Douglas Palmer, a 37-year-old London resident, bought his first Huawei phone last Christmas and says the P20 Pro--a triple-camera device unveiled at a glitzy event in Paris's Grand Palais exhibition hall last year--is an improvement over his old Samsung Galaxy S5.
Lower prices helped persuade Massimiliano Reggi, a psychologist and anthropologist in Milan, who moved to a Huawei smartphone from an iPhone 5 two years ago. The new device cost less than EUR200, he said, or about $220. On average, Huawei phones cost $276 in the first quarter, compared with $426 for Samsung and $777 for Apple, according to Canalys, a market-research firm.
"I've never missed the iPhone and see no reason to spend so much money on a phone," he said.
Price competition is heating up. In Singapore, Samsung last month increased a discount offered to customers who trade in their old Huawei phones for a new Galaxy device. A Samsung spokeswoman said the trade-in applies to numerous brands.
In Saudi Arabia, Huawei's largest market in the Middle East, the Chinese phone maker discounted its year-old Mate 20 Pro smartphone by 18%, according to the company's website.
And in Russia and Saudi Arabia, Huawei was including a free smartwatch with shipments of its top-of-the-line P30 Pro. A company spokesman called the discounts normal marketing promotions.
Huawei wasn't always a top-tier smartphone vendor. For years since launching Android-based phones in 2009, the Shenzhen-based company had a reputation for cheap devices. Over time, it made inroads with higher-end phones that underpriced rivals.
It spent lavishly on ad campaigns with Hollywood stars, like Scarlett Johansson and Gal Gadot. A long-term partnership with Leica in 2016 firmed up Huawei's image as a leader in smartphone photography.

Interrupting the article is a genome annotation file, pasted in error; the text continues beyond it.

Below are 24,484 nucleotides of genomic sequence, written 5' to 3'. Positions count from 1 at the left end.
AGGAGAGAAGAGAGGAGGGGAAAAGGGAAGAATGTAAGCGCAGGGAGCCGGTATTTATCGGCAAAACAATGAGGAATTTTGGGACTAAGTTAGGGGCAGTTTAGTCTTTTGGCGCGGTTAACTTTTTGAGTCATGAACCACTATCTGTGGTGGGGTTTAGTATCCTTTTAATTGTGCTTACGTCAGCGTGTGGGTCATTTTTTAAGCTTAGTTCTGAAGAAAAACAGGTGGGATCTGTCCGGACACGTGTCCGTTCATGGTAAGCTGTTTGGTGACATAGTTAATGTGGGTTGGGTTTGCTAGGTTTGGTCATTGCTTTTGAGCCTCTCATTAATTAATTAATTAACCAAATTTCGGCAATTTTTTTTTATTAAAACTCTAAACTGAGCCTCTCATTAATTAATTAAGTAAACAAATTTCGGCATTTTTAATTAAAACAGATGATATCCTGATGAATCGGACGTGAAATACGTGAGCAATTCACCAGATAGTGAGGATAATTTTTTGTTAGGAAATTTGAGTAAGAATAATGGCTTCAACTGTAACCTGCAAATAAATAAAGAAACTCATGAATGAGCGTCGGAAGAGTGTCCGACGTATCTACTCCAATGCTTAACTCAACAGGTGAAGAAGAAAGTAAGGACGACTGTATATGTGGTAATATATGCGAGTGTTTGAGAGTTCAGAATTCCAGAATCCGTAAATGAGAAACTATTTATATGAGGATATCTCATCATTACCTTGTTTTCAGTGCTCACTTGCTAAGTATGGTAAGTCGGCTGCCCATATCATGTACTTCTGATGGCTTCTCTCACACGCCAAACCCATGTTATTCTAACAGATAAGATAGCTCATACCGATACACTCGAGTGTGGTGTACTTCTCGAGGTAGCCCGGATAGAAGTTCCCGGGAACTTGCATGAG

Huawei's success comes despite an extended slump in the smartphone market. Smartphone shipments in the first quarter fell 6.7% from a year earlier, according to IDC, a market-research firm. Huawei phone shipments soared 50% over the same period.
For users of Huawei phones in China, where Google products are already mostly banned, analysts say the loss of Android licenses won't be noticeable. Everywhere else, it's likely to prove highly disruptive. Wayne Lam, a smartphone analyst at research firm IHS Markit, said Huawei could lose about half of its European market share if it's unable to license new software and services from Google.
Adri Bruckner, a Hungarian-American living in Barcelona, chose a Huawei over a Samsung because of price. Now, the communications consultant says she won't be buying another one.
"Google apps are essential to my work, which I do online and on the go," she said.
Others aren't willing to give up on Huawei. Bence Földi, a political scientist in Budapest who has been a Huawei customer since 2015, believes assurances that his phone's software will be functional for some time.
"I want to wait to see where this issue is going" before choosing a new phone, he said.
Brittany Bernstein, Tripp Mickle, Drew Hinshaw, Eric Sylvers and Anita Komuves contributed to this article.
Write to Dan Strumpf at email@example.com